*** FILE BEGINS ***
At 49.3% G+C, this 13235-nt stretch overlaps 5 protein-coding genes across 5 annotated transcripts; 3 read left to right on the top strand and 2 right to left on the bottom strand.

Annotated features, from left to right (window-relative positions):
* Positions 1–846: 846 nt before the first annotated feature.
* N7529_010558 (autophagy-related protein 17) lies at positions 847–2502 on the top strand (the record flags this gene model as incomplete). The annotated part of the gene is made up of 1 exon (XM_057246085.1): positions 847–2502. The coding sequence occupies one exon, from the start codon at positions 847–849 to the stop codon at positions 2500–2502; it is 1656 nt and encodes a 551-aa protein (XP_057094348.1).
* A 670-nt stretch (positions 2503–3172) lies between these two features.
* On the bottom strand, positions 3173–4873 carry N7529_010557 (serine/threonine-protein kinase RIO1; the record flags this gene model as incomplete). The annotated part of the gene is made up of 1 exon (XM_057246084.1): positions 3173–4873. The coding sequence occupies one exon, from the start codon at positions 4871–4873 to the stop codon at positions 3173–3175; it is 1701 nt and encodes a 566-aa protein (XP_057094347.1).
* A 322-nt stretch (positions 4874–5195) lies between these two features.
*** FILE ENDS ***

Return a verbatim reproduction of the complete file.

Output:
At 49.3% G+C, this 13235-nt stretch overlaps 5 protein-coding genes across 5 annotated transcripts; 3 read left to right on the top strand and 2 right to left on the bottom strand.

Annotated features, from left to right (window-relative positions):
* Positions 1–846: 846 nt before the first annotated feature.
* N7529_010558 (autophagy-related protein 17) lies at positions 847–2502 on the top strand (the record flags this gene model as incomplete). The annotated part of the gene is made up of 1 exon (XM_057246085.1): positions 847–2502. The coding sequence occupies one exon, from the start codon at positions 847–849 to the stop codon at positions 2500–2502; it is 1656 nt and encodes a 551-aa protein (XP_057094348.1).
* A 670-nt stretch (positions 2503–3172) lies between these two features.
* On the bottom strand, positions 3173–4873 carry N7529_010557 (serine/threonine-protein kinase RIO1; the record flags this gene model as incomplete). The annotated part of the gene is made up of 1 exon (XM_057246084.1): positions 3173–4873. The coding sequence occupies one exon, from the start codon at positions 4871–4873 to the stop codon at positions 3173–3175; it is 1701 nt and encodes a 566-aa protein (XP_057094347.1).
* A 322-nt stretch (positions 4874–5195) lies between these two features.